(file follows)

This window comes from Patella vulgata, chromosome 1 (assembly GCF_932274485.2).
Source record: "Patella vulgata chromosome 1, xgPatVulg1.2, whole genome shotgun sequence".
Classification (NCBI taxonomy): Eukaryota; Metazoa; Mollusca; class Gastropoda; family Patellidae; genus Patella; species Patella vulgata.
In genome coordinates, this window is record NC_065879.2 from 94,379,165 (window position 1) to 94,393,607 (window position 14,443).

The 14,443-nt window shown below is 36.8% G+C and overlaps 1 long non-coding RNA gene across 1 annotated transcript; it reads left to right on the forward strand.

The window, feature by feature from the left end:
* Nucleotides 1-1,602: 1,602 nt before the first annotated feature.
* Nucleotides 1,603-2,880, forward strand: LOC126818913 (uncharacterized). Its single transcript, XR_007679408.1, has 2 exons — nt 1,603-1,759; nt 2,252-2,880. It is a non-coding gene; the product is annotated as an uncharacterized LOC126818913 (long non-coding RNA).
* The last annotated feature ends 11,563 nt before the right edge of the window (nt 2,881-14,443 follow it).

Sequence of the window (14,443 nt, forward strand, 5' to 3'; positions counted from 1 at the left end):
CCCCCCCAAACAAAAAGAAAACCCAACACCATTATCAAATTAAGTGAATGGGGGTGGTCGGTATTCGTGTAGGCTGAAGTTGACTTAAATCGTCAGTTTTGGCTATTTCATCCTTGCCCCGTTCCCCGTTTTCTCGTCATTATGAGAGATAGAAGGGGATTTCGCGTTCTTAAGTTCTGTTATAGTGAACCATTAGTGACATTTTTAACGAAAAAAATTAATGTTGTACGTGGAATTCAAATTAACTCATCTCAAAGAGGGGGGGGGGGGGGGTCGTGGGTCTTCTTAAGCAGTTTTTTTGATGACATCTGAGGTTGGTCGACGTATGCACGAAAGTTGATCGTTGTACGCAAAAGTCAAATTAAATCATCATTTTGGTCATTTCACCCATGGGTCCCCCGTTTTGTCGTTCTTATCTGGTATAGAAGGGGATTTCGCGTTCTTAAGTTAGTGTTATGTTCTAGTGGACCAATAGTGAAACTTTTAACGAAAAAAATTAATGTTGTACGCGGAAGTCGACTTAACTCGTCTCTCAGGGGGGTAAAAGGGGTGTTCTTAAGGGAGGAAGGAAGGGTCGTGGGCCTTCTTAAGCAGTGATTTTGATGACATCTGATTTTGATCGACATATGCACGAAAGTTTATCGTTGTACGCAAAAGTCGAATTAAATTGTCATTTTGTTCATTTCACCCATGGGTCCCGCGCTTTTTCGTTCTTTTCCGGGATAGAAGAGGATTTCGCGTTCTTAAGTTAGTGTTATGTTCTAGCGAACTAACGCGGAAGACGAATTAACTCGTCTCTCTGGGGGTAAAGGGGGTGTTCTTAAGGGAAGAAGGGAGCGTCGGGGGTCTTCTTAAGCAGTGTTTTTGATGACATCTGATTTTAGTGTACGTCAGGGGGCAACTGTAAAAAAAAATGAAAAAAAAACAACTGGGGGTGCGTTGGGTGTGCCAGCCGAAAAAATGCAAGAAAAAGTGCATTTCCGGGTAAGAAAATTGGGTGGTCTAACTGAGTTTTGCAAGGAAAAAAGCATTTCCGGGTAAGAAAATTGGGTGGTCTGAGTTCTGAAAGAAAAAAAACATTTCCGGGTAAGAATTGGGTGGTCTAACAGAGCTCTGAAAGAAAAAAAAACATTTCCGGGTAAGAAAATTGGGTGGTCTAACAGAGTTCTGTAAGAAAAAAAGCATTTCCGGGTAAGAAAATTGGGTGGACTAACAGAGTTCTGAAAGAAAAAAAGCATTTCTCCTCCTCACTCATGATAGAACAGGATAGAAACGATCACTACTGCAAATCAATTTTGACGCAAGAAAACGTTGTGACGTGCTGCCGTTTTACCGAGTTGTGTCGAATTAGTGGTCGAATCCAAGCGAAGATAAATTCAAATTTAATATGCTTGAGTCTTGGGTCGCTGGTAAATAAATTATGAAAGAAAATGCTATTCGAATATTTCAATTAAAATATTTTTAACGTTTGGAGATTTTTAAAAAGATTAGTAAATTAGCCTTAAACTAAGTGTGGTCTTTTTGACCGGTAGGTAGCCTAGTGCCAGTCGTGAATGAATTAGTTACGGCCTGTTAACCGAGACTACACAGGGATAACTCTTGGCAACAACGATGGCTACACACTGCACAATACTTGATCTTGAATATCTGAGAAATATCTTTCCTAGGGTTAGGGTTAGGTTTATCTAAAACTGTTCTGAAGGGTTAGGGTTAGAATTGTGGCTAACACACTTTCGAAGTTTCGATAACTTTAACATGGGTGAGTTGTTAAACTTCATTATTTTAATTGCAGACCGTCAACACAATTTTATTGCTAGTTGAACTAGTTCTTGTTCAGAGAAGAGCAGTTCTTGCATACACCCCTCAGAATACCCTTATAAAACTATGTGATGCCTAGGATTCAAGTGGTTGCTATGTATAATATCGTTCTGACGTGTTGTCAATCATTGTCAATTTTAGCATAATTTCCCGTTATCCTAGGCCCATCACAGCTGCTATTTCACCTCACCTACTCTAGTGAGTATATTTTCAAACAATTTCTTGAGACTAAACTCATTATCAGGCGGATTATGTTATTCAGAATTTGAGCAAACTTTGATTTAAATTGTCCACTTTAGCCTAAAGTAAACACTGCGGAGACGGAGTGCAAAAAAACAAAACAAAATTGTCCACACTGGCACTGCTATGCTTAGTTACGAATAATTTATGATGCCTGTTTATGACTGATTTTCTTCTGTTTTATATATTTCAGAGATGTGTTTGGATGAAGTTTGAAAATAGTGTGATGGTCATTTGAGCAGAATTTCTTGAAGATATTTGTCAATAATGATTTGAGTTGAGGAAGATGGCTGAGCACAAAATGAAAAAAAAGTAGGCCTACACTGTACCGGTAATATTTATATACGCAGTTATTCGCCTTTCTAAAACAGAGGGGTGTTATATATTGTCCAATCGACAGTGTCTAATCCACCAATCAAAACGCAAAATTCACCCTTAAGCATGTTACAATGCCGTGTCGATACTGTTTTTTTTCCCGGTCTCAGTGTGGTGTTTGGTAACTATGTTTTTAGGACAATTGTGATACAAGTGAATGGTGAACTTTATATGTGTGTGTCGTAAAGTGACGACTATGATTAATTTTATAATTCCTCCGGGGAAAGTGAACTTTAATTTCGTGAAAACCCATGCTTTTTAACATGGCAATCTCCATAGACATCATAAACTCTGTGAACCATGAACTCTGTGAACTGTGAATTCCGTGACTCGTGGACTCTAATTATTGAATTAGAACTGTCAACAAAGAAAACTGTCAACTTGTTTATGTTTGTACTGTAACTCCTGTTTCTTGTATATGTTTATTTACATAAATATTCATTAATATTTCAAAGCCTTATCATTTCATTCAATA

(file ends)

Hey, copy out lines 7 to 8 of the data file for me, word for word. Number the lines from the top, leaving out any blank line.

* Nucleotides 1-1,602: 1,602 nt before the first annotated feature.
* Nucleotides 1,603-2,880, forward strand: LOC126818913 (uncharacterized). Its single transcript, XR_007679408.1, has 2 exons — nt 1,603-1,759; nt 2,252-2,880. It is a non-coding gene; the product is annotated as an uncharacterized LOC126818913 (long non-coding RNA).